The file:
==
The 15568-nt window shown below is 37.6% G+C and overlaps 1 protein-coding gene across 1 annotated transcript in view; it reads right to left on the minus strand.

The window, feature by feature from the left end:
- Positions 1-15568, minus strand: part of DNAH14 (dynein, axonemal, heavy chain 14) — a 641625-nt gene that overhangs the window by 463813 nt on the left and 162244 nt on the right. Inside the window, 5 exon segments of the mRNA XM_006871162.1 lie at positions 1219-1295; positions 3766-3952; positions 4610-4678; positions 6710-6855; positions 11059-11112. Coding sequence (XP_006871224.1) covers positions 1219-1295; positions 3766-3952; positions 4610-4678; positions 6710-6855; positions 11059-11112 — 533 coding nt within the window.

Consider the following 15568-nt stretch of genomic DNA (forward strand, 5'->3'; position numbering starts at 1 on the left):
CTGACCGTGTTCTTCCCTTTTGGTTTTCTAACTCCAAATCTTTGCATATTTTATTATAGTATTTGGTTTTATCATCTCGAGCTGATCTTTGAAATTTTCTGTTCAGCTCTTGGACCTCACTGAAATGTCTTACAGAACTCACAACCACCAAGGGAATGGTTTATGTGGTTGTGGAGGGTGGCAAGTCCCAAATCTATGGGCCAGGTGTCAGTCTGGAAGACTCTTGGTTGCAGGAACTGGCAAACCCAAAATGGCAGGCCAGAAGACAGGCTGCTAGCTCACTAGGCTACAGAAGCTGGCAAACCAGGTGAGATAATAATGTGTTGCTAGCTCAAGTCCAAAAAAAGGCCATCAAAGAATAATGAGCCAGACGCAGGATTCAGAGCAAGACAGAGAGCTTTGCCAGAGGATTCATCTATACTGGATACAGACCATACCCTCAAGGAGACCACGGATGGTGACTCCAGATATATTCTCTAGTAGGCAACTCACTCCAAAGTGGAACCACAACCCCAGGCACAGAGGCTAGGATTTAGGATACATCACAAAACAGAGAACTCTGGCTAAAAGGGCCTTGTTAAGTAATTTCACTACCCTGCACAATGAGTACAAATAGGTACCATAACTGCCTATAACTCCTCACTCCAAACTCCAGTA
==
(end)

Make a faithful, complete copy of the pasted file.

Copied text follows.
The 15568-nt window shown below is 37.6% G+C and overlaps 1 protein-coding gene across 1 annotated transcript in view; it reads right to left on the minus strand.

The window, feature by feature from the left end:
- Positions 1-15568, minus strand: part of DNAH14 (dynein, axonemal, heavy chain 14) — a 641625-nt gene that overhangs the window by 463813 nt on the left and 162244 nt on the right. Inside the window, 5 exon segments of the mRNA XM_006871162.1 lie at positions 1219-1295; positions 3766-3952; positions 4610-4678; positions 6710-6855; positions 11059-11112. Coding sequence (XP_006871224.1) covers positions 1219-1295; positions 3766-3952; positions 4610-4678; positions 6710-6855; positions 11059-11112 — 533 coding nt within the window.

Consider the following 15568-nt stretch of genomic DNA (forward strand, 5'->3'; position numbering starts at 1 on the left):
CTGACCGTGTTCTTCCCTTTTGGTTTTCTAACTCCAAATCTTTGCATATTTTATTATAGTATTTGGTTTTATCATCTCGAGCTGATCTTTGAAATTTTCTGTTCAGCTCTTGGACCTCACTGAAATGTCTTACAGAACTCACAACCACCAAGGGAATGGTTTATGTGGTTGTGGAGGGTGGCAAGTCCCAAATCTATGGGCCAGGTGTCAGTCTGGAAGACTCTTGGTTGCAGGAACTGGCAAACCCAAAATGGCAGGCCAGAAGACAGGCTGCTAGCTCACTAGGCTACAGAAGCTGGCAAACCAGGTGAGATAATAATGTGTTGCTAGCTCAAGTCCAAAAAAAGGCCATCAAAGAATAATGAGCCAGACGCAGGATTCAGAGCAAGACAGAGAGCTTTGCCAGAGGATTCATCTATACTGGATACAGACCATACCCTCAAGGAGACCACGGATGGTGACTCCAGATATATTCTCTAGTAGGCAACTCACTCCAAAGTGGAACCACAACCCCAGGCACAGAGGCTAGGATTTAGGATACATCACAAAACAGAGAACTCTGGCTAAAAGGGCCTTGTTAAGTAATTTCACTACCCTGCACAATGAGTACAAATAGGTACCATAACTGCCTATAACTCCTCACTCCAAACTCCAGTA